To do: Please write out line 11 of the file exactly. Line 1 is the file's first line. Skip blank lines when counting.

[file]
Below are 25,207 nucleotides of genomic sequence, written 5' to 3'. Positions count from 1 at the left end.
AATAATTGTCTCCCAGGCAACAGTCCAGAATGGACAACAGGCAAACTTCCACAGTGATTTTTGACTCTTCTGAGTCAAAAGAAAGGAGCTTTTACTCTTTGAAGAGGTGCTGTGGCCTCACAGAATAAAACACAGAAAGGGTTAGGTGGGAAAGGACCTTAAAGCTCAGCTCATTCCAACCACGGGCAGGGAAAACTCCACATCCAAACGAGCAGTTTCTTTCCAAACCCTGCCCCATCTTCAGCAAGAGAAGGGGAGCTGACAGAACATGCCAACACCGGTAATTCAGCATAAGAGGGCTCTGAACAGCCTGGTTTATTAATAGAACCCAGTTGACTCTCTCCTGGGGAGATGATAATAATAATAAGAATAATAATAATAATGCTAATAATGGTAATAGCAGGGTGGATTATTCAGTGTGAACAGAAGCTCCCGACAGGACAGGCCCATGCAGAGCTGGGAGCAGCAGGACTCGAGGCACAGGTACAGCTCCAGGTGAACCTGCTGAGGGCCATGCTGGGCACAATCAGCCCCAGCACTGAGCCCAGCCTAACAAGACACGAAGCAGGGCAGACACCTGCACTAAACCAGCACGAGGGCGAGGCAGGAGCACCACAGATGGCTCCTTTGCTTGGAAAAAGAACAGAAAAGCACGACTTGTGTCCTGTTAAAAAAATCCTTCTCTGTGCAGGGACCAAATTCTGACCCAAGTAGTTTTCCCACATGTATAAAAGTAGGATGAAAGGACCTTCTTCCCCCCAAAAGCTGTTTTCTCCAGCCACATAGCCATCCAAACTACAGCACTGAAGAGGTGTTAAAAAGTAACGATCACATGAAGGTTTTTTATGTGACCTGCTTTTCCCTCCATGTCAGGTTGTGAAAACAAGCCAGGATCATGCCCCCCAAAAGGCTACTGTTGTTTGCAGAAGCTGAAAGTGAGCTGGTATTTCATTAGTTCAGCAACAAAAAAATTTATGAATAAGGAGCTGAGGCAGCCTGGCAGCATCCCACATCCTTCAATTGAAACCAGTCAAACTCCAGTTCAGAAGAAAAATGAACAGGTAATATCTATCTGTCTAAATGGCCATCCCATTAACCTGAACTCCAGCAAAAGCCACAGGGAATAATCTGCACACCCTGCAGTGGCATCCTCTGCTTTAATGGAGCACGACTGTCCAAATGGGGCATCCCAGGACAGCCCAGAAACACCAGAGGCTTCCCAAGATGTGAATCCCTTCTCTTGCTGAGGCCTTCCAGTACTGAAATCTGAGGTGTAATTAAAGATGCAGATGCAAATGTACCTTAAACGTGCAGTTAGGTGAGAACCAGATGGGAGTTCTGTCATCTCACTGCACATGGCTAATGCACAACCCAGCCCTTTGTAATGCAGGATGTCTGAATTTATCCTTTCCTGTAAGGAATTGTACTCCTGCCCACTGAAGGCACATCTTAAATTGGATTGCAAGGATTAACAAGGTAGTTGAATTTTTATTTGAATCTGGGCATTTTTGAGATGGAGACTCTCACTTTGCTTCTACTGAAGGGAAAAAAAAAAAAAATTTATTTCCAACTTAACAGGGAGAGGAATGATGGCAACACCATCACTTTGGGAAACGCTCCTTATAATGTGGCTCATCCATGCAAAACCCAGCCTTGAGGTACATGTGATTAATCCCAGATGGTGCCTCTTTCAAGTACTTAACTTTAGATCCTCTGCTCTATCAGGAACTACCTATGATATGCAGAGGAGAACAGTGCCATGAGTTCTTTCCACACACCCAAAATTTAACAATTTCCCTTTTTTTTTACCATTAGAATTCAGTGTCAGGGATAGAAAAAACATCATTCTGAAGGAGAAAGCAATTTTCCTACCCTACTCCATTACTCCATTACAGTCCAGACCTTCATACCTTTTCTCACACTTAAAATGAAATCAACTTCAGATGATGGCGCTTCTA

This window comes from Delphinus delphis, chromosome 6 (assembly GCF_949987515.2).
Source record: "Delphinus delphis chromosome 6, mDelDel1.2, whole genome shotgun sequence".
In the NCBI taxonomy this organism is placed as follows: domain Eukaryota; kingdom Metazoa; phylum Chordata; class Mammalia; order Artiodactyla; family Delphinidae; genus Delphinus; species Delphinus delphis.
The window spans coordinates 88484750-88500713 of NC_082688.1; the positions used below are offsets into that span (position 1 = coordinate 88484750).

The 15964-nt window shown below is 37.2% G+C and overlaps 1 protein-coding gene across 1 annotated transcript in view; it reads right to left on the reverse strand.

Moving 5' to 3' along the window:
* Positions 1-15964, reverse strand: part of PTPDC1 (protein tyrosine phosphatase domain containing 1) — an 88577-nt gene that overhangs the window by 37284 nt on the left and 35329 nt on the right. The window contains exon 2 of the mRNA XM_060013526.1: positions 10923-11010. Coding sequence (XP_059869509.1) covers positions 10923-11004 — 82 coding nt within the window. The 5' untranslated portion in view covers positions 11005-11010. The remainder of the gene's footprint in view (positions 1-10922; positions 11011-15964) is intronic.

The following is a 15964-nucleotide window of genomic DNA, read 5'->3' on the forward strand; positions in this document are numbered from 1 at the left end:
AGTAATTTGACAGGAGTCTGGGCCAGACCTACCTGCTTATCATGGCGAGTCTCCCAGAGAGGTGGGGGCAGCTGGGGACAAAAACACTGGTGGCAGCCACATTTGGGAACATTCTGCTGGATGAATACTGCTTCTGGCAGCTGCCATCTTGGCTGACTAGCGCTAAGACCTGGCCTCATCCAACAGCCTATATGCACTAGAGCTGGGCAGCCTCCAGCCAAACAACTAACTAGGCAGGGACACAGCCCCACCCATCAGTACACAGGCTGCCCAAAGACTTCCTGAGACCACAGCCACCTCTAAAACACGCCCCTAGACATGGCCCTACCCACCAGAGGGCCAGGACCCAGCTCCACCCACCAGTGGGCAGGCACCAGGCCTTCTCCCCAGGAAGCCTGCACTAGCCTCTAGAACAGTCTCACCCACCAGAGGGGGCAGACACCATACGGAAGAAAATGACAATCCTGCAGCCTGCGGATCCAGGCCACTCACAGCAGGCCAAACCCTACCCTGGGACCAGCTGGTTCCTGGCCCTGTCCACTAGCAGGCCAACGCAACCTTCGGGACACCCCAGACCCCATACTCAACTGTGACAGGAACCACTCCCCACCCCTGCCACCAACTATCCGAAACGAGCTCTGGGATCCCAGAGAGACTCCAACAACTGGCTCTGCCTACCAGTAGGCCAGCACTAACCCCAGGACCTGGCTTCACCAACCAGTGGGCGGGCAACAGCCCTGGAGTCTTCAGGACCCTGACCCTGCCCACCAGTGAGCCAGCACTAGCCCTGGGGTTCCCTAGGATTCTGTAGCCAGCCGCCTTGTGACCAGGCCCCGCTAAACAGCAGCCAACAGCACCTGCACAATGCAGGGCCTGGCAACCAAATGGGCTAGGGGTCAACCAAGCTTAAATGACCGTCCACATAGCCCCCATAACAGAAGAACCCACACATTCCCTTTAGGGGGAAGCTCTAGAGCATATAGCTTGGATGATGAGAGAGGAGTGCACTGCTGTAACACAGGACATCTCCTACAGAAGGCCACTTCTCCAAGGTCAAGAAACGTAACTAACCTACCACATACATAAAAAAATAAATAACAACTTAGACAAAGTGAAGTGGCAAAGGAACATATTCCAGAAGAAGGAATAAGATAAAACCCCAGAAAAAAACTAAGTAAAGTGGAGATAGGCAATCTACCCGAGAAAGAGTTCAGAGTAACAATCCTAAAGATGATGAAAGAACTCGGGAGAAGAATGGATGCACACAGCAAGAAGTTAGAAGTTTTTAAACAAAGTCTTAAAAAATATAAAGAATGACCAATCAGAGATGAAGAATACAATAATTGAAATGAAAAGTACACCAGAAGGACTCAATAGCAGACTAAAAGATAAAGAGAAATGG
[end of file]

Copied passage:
AGTAATTTGACAGGAGTCTGGGCCAGACCTACCTGCTTATCATGGCGAGTCTCCCAGAGAGGTGGGGGCAGCTGGGGACAAAAACACTGGTGGCAGCCACATTTGGGAACATTCTGCTGGATGAATACTGCTTCTGGCAGCTGCCATCTTGGCTGACTAGCGCTAAGACCTGGCCTCATCCAACAGCCTATATGCACTAGAGCTGGGCAGCCTCCAGCCAAACAACTAACTAGGCAGGGACACAGCCCCACCCATCAGTACACAGGCTGCCCAAAGACTTCCTGAGACCACAGCCACCTCTAAAACACGCCCCTAGACATGGCCCTACCCACCAGAGGGCCAGGACCCAGCTCCACCCACCAGTGGGCAGGCACCAGGCCTTCTCCCCAGGAAGCCTGCACTAGCCTCTAGAACAGTCTCACCCACCAGAGGGGGCAGACACCATACGGAAGAAAATGACAATCCTGCAGCCTGCGGATCCAGGCCACTCACAGCAGGCCAAACCCTACCCTGGGACCAGCTGGTTCCTGGCCCTGTCCACTAGCAGGCCAACGCAACCTTCGGGACACCCCAGACCCCATACTCAACTGTGACAGGAACCACTCCCCACCCCTGCCACCAACTATCCGAAACGAGCTCTGGGATCCCAGAGAGACTCCAACAACTGGCTCTGCCTACCAGTAGGCCAGCACTAACCCCAGGACCTGGCTTCACCAACCAGTGGGCGGGCAACAGCCCTGGAGTCTTCAGGACCCTGACCCTGCCCACCAGTGAGCCAGCACTAGCCCTGGGGTTCCCTAGGATTCTGTAGCCAGCCGCCTTGTGACCAGGCCCCGCTAAACAGCAGCCAACAGCACCTGCACAATGCAGGGCCTGGCAACCAAATGGGCTAGGGGTCAACCAAGCTTAAATGACCGTCCACATAGCCCCCATAACAGAAGAACCCACACATTCCCTTTAGGGGGAAGCTCTAGAGCATATAGCTTGGATGATGAGAGAGGAGTGCACTGCTGTAACACAGGACATCTCCTACAGAAGGCCACTTCTCCAAGGTCAAGAAACGTAACTAACCTACCACATACATAAAAAAATAAATAACAACTTAGACAAAGTGAAGTGGCAAAGGAACATATTCCAGAAGAAGGAATAAGATAAAACCCCAGAAAAAAACTAAGTAAAGTGGAGATAGGCAATCTACCCGAGAAAGAGTTCAGAGTAACAATCCTAAAGATGATGAAAGAACTCGGGAGAAGAATGGATGCACACAGCAAGAAGTTAGAAGTTTTTAAACAAAGTCTTAAAAAATATAAAGAATGACCAATCAGAGATGAAGAATACAATAATTGAAATGAAAAGTACACCAGAAGGACTCAATAGCAGACTAAAAGATAAAGAGAAATGG